Fuel cell will be able to power notebook for five hours on 5cc of methanol

Fuel cells are one of the most intriguing battery replacement technologies around and are one of the few that is already on the market. Today the fuel cell isn't a viable option for the consumer, but in the future charging your notebook computer could be a thing of the past.

Engadget reports that Panasonic is readying the first fuel cell that will fit into the battery compartment of a notebook computer to go on sale in 2012. The fuel cell reportedly could power your average laptop for five hours on 50cc of highly concentrated methanol. When you start to run low, all you would need to do is squirt some more methanol into the cell to keep working.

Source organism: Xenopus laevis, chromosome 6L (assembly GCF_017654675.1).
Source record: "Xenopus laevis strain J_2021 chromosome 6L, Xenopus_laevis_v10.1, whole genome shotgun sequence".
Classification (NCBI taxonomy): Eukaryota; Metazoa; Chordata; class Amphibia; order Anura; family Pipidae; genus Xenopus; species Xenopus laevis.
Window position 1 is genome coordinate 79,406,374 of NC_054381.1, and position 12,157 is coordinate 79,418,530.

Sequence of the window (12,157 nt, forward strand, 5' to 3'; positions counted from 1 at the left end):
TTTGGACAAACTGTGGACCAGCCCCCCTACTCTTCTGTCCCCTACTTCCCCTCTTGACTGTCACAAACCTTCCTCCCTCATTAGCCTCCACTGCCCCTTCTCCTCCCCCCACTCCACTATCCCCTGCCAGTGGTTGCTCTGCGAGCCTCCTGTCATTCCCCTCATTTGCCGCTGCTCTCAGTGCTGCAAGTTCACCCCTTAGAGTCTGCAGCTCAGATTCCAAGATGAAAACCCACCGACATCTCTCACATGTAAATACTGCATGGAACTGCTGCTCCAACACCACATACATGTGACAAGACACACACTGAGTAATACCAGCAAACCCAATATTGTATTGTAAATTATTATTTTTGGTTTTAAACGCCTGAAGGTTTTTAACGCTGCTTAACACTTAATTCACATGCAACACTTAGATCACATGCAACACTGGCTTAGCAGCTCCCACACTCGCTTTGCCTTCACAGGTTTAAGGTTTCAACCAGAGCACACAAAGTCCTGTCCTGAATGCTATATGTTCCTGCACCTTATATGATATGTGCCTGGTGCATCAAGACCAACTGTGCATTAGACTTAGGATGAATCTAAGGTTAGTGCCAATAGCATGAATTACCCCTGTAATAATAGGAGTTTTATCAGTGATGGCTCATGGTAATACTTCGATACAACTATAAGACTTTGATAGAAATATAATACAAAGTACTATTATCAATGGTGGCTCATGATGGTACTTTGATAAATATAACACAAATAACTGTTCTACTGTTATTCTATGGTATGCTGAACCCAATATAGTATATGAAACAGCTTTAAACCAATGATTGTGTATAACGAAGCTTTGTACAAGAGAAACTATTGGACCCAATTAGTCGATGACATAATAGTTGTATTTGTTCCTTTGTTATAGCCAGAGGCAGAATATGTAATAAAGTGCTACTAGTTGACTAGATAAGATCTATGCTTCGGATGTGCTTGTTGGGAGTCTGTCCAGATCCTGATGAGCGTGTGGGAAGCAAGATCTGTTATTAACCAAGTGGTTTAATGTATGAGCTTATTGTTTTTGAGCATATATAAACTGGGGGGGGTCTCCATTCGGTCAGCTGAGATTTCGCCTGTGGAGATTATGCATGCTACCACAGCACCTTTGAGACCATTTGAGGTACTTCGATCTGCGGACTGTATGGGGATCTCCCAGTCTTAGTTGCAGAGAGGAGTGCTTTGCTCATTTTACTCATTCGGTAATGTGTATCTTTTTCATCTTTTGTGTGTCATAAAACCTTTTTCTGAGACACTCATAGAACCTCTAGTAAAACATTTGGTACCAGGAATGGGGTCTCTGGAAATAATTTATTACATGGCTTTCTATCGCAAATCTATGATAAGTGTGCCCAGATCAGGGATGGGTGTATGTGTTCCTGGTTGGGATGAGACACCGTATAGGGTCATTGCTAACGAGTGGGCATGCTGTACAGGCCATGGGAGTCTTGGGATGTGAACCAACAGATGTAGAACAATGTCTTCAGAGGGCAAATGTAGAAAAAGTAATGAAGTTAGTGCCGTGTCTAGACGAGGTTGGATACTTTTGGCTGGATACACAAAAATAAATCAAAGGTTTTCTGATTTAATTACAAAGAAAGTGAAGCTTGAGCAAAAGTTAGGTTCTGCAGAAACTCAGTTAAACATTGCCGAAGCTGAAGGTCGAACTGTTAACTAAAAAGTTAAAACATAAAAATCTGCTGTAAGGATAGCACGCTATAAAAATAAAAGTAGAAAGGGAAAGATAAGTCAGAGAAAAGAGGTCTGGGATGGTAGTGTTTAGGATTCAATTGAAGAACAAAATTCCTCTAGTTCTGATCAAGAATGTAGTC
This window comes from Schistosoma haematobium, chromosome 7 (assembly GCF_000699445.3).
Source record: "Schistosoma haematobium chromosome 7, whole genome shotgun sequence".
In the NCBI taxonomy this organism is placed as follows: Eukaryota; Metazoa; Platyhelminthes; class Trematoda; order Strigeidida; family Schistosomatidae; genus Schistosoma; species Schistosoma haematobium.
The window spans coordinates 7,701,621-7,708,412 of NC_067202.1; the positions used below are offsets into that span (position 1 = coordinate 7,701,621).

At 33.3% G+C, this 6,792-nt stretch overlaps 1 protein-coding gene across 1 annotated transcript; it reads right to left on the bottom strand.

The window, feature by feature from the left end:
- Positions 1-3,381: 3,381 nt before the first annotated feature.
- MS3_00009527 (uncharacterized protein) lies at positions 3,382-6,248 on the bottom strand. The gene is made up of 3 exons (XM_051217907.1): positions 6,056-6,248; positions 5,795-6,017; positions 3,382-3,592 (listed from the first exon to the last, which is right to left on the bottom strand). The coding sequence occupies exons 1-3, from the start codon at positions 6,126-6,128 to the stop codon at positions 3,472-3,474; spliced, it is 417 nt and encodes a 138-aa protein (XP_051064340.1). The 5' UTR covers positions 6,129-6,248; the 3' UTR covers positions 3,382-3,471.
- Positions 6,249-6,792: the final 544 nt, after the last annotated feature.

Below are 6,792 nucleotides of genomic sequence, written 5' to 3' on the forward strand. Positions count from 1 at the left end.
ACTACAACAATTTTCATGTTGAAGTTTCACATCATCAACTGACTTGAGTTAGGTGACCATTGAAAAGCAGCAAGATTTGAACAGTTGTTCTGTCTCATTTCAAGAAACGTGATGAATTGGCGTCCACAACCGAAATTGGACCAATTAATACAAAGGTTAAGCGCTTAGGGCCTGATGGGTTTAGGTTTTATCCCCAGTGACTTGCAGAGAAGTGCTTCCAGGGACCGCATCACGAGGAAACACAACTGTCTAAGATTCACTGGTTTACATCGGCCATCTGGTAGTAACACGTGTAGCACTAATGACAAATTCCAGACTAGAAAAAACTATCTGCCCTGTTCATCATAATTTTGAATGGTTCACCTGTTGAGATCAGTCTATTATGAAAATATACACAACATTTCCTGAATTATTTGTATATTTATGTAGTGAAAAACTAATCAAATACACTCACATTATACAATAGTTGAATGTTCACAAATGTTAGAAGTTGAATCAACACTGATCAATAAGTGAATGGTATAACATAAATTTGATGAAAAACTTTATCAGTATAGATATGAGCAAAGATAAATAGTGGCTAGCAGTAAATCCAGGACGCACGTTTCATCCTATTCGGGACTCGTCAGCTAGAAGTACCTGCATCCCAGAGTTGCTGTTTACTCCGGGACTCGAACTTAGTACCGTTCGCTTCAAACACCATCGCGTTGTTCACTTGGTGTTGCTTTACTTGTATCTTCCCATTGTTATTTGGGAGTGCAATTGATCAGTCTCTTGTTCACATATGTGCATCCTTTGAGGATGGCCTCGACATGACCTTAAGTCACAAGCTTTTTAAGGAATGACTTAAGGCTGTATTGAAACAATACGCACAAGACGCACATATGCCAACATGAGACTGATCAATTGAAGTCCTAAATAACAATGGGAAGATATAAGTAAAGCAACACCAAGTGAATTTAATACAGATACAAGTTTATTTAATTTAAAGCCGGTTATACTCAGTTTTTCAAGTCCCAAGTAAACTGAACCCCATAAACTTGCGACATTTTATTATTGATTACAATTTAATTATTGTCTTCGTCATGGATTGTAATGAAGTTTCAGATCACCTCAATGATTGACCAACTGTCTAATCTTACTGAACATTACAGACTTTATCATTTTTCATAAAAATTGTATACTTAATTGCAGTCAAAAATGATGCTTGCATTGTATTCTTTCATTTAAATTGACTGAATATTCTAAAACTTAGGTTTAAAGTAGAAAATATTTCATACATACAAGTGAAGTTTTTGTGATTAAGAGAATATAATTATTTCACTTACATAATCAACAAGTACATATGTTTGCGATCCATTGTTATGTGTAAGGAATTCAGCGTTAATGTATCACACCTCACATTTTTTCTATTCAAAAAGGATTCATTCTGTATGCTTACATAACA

The only fuel cell available for consumers right now is the Medis Power Pack. It is far from powerful enough to run the average laptop and is really only suited to charging a cell phone or MP3 player. The Pentagon recently awarded a $1 million prize to the winner of a competition to produce a wearable power system weighing under eight pounds and capable of 96 hours of run time. The winning concept used a fuel cell and a rechargeable battery.

Automakers are keen on fuel cell technology as well with several big automakers working on fuel cell-powered cars right now. Honda is one of the carmakers and has its FCX fuel cell vehicles on the streets for testing already.

The biggest issue for fuel cell cars at this point is the lack of hydrogen fuel stations needed to make the vehicles viable across the country. So far, most carmakers are limiting the vehicles to use by customers in close proximity to a hydrogen fuel station in the southern California area.

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